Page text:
In a recent post, I wrote about a multi-million dollar settlement Michaels & Smolak recently achieved for a Syracuse area victim of occupational lung disease. I attached to that post a video-clip about one of the most common types of occupational lung disease, silicosis, an incurable, potentially deadly, and progressive disease. Silicosis is caused by the inhalation of silica, which is found naturally in sand and many rocks, and which, when blasted or sanded, becomes airborne. Silicosis and other work-related lung diseases are all too common in Syracuse, Auburn, Buffalo and other aging industrial cities.
Today the Clarion Ledger (a Mississippi Newspaper) reports that a victim of silicosis was awarded 7.6 million dollars in the first silicosis case to go to a jury in Mississippi. The injured worker developed silicosis from 25 years of sandblasting without proper protection from the dangerous dust that engulfed him on a daily basis.
So what did the defendant, Mississippi Valley Silica Co., do wrong? Apparently just about everything. The jury heard substantial proof that the company knew that the abrasive-blasting of sand without proper protection was likely to cause silicosis. They knew, or should have known, that proper protection would not have been complicated or costly. Yet they did nothing or next to nothing about it.
In fact, Silicosis and other occupational lung diseases can be quite easily avoided. Here are some steps employers and others can take to protect their workers from silicosis:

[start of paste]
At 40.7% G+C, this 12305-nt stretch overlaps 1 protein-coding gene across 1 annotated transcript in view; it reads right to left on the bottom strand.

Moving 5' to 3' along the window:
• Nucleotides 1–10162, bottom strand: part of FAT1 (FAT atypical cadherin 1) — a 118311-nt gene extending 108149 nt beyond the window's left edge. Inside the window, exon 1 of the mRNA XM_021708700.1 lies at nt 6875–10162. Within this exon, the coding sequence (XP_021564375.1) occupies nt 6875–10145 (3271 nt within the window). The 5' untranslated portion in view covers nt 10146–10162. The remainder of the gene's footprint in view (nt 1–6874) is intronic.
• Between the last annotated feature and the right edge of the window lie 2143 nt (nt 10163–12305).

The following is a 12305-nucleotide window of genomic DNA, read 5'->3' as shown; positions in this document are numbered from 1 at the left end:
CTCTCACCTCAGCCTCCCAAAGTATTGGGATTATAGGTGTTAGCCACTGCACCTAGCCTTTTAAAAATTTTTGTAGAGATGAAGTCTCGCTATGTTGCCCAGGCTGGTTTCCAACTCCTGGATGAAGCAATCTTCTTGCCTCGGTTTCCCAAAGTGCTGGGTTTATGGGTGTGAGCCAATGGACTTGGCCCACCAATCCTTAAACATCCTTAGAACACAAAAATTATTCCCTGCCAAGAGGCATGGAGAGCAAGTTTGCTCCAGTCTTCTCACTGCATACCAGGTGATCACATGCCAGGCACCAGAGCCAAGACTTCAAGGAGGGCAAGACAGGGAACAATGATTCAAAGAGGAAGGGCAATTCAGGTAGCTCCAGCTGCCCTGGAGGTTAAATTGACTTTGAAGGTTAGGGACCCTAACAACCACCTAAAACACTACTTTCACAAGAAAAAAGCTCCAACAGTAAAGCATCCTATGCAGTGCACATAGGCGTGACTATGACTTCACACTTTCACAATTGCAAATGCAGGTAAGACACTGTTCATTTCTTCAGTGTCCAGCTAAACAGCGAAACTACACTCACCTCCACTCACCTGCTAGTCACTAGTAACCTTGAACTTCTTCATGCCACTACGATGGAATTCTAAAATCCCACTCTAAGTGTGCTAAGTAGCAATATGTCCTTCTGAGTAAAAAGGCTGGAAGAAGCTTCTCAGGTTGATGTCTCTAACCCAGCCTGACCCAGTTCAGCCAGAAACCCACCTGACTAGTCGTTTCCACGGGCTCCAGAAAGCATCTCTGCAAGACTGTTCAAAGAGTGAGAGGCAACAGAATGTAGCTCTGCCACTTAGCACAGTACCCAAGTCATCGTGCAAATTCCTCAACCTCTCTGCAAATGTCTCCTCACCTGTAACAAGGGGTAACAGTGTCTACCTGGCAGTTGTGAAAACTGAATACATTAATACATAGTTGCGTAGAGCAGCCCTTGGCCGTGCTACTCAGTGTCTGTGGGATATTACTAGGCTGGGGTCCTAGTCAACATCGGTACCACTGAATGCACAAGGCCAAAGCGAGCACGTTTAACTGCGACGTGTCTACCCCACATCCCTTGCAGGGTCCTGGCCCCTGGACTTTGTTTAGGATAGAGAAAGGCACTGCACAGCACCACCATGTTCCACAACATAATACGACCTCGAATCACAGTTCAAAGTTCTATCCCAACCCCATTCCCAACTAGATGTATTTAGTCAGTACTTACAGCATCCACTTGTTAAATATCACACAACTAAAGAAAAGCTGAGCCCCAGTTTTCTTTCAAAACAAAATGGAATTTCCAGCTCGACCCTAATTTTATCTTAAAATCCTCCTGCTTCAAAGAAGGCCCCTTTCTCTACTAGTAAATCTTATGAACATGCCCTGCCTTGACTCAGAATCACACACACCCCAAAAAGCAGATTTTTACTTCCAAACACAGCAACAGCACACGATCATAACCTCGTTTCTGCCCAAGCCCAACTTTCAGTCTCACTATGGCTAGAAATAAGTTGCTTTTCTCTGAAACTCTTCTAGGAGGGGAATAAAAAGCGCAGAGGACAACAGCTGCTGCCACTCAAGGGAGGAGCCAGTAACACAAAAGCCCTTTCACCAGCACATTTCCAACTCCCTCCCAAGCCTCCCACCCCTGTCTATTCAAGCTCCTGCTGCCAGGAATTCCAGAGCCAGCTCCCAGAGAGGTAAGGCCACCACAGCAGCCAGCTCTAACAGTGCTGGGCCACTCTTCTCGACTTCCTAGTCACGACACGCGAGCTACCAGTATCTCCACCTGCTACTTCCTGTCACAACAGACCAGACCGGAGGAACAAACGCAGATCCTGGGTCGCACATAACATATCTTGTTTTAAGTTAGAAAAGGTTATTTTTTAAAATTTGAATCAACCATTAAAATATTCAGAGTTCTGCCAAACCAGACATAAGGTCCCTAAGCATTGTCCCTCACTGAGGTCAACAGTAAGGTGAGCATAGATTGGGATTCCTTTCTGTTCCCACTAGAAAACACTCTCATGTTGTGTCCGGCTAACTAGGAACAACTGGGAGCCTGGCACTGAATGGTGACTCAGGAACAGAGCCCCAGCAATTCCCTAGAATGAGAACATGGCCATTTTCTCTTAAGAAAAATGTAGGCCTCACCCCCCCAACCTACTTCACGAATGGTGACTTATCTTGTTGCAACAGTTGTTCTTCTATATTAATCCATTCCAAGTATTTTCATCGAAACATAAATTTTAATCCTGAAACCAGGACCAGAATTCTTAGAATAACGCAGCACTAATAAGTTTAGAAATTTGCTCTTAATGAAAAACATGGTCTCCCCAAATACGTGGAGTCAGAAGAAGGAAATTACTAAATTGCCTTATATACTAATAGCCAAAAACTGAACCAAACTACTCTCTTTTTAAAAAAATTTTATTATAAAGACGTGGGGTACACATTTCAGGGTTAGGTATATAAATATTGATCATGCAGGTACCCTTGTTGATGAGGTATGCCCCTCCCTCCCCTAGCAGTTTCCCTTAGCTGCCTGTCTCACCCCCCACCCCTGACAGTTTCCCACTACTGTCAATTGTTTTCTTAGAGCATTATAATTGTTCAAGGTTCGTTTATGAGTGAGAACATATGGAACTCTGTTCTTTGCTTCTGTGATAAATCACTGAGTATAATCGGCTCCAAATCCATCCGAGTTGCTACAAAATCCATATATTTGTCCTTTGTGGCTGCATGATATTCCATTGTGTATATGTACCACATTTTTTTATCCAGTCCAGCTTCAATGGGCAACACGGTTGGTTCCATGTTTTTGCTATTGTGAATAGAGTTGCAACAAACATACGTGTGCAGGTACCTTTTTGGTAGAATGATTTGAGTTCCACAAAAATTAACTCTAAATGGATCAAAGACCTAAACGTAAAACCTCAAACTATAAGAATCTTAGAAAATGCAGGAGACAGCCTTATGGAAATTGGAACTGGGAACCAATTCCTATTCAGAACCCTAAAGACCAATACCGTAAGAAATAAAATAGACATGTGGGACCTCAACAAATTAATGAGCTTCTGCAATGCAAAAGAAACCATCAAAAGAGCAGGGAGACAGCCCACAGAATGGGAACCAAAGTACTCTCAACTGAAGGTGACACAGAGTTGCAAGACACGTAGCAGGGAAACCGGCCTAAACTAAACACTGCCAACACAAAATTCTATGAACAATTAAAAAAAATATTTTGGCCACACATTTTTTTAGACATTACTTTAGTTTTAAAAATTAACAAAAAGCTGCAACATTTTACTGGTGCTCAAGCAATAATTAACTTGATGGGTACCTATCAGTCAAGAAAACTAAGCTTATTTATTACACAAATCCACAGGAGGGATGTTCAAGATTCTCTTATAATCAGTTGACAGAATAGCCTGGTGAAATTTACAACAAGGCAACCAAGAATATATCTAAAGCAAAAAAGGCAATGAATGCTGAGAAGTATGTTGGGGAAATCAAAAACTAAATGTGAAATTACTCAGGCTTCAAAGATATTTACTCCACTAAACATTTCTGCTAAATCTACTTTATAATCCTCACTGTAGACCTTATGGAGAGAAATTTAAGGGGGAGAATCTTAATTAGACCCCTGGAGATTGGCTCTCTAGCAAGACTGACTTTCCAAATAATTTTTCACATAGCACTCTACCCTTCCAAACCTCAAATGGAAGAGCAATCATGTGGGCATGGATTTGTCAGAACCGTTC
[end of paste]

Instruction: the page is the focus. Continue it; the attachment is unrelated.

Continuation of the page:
• Minimize dust production around work areas.
• Install exhaust ventilation.
• Install blast-cleaning machines to prevent dust from being released into the air.
• Train and teach workers about silica dust, silicosis and good work practices to reduce dust and the inhalation of dust.
• Wet down surfaces to avoid producing dust.
• Use vacuums with high-efficiency particle filters.
• Have workers wear respirators in dust-prone areas.
• Wet-sweep for clean-up.
• Avoid dry sweeping or blowing dust with compressed air.
Silicosis, and the ways of preventing it, have been well known for many years, as this 1936 U.S. Department of Labor film shows:
Sure, these safety measures have a cost. And yes, employers and others too often cut such costs to make way for fatter profit margins. But trial lawyers, such as the ones who won this lawsuit in Mississippi, make employers realize that NOT implementing such safety measures may, in the end, cost more than implementing them. So let’s hear it for us trial lawyers!